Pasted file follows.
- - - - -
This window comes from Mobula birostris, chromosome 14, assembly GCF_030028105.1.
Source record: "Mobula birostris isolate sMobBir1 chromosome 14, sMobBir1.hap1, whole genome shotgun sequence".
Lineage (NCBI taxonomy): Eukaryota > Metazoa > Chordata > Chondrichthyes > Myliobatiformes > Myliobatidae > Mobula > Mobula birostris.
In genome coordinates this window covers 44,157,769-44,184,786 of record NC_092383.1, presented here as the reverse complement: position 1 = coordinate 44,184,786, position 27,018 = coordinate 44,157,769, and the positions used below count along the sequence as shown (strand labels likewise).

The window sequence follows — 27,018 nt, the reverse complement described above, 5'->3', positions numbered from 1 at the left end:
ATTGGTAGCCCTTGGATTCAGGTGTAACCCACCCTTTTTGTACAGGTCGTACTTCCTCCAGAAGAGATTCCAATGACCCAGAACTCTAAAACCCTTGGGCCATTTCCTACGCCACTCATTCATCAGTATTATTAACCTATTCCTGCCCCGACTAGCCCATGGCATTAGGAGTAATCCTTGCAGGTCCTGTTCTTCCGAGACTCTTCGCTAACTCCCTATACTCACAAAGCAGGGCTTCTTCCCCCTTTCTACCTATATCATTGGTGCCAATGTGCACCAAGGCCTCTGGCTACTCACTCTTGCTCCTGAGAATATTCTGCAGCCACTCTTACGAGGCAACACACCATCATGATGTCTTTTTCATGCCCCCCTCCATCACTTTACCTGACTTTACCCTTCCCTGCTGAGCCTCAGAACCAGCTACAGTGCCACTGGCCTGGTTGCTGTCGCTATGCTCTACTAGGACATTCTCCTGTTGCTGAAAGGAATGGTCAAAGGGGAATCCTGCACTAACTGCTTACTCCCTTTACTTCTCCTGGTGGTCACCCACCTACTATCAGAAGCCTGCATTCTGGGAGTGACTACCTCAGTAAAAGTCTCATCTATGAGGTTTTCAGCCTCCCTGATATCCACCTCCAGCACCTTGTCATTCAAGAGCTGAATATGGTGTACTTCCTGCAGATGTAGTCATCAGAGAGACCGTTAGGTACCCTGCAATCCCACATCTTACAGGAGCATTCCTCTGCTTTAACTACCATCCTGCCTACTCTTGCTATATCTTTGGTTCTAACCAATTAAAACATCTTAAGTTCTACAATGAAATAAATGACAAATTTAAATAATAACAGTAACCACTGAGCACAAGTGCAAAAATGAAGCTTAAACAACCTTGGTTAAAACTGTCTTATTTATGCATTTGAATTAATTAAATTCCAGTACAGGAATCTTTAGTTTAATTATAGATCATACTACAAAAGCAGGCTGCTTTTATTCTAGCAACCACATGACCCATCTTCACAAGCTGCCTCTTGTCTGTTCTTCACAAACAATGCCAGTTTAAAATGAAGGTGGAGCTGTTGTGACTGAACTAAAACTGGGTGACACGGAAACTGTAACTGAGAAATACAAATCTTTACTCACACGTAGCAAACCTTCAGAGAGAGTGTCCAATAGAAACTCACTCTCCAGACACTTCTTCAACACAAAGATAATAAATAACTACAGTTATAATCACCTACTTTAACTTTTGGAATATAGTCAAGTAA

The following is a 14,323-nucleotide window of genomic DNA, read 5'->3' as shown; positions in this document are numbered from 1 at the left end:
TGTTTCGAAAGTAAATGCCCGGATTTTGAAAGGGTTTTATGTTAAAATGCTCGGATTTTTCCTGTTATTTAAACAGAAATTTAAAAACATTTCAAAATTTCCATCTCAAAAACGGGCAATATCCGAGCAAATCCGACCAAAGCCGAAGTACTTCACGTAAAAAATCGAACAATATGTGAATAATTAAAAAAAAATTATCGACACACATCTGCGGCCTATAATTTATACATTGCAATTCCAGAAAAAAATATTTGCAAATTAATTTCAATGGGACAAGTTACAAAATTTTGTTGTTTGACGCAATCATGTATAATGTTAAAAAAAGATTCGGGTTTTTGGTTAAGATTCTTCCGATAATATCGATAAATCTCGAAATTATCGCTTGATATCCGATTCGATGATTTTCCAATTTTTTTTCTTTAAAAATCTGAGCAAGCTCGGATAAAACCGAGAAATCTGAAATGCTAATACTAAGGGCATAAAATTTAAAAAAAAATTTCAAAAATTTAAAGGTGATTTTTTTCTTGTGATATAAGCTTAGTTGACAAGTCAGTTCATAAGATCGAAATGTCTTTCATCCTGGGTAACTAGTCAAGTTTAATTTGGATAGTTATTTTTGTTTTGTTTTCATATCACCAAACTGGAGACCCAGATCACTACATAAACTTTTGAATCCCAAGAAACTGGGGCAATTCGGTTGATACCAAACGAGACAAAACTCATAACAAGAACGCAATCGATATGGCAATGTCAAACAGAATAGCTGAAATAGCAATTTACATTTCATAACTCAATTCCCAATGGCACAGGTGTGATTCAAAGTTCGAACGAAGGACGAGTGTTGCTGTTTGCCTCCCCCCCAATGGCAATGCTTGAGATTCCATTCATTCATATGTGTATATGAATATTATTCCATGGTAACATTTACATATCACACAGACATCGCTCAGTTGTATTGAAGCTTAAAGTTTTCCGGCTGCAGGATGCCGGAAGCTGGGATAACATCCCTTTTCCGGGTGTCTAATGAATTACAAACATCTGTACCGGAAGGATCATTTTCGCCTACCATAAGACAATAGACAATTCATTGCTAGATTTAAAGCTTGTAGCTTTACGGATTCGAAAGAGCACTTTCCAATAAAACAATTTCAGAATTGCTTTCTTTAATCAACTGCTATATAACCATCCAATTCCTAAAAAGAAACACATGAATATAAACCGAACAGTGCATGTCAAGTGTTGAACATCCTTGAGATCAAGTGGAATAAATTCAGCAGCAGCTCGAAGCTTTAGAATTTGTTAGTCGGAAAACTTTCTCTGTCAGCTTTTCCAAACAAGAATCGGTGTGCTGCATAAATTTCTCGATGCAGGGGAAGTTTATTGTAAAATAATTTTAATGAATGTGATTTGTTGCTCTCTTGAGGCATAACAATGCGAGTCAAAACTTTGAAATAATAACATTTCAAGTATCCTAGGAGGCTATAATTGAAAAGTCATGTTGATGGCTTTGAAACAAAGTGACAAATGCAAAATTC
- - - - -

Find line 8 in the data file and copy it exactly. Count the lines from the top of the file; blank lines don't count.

TGTTTCGAAAGTAAATGCCCGGATTTTGAAAGGGTTTTATGTTAAAATGCTCGGATTTTTCCTGTTATTTAAACAGAAATTTAAAAACATTTCAAAATTTCCATCTCAAAAACGGGCAATATCCGAGCAAATCCGACCAAAGCCGAAGTACTTCACGTAAAAAATCGAACAATATGTGAATAATTAAAAAAAAATTATCGACACACATCTGCGGCCTATAATTTATACATTGCAATTCCAGAAAAAAATATTTGCAAATTAATTTCAATGGGACAAGTTACAAAATTTTGTTGTTTGACGCAATCATGTATAATGTTAAAAAAAGATTCGGGTTTTTGGTTAAGATTCTTCCGATAATATCGATAAATCTCGAAATTATCGCTTGATATCCGATTCGATGATTTTCCAATTTTTTTTCTTTAAAAATCTGAGCAAGCTCGGATAAAACCGAGAAATCTGAAATGCTAATACTAAGGGCATAAAATTTAAAAAAAAATTTCAAAAATTTAAAGGTGATTTTTTTCTTGTGATATAAGCTTAGTTGACAAGTCAGTTCATAAGATCGAAATGTCTTTCATCCTGGGTAACTAGTCAAGTTTAATTTGGATAGTTATTTTTGTTTTGTTTTCATATCACCAAACTGGAGACCCAGATCACTACATAAACTTTTGAATCCCAAGAAACTGGGGCAATTCGGTTGATACCAAACGAGACAAAACTCATAACAAGAACGCAATCGATATGGCAATGTCAAACAGAATAGCTGAAATAGCAATTTACATTTCATAACTCAATTCCCAATGGCACAGGTGTGATTCAAAGTTCGAACGAAGGACGAGTGTTGCTGTTTGCCTCCCCCCCAATGGCAATGCTTGAGATTCCATTCATTCATATGTGTATATGAATATTATTCCATGGTAACATTTACATATCACACAGACATCGCTCAGTTGTATTGAAGCTTAAAGTTTTCCGGCTGCAGGATGCCGGAAGCTGGGATAACATCCCTTTTCCGGGTGTCTAATGAATTACAAACATCTGTACCGGAAGGATCATTTTCGCCTACCATAAGACAATAGACAATTCATTGCTAGATTTAAAGCTTGTAGCTTTACGGATTCGAAAGAGCACTTTCCAATAAAACAATTTCAGAATTGCTTTCTTTAATCAACTGCTATATAACCATCCAATTCCTAAAAAGAAACACATGAATATAAACCGAACAGTGCATGTCAAGTGTTGAACATCCTTGAGATCAAGTGGAATAAATTCAGCAGCAGCTCGAAGCTTTAGAATTTGTTAGTCGGAAAACTTTCTCTGTCAGCTTTTCCAAACAAGAATCGGTGTGCTGCATAAATTTCTCGATGCAGGGGAAGTTTATTGTAAAATAATTTTAATGAATGTGATTTGTTGCTCTCTTGAGGCATAACAATGCGAGTCAAAACTTTGAAATAATAACATTTCAAGTATCCTAGGAGGCTATAATTGAAAAGTCATGTTGATGGCTTTGAAACAAAGTGACAAATGCAAAATTC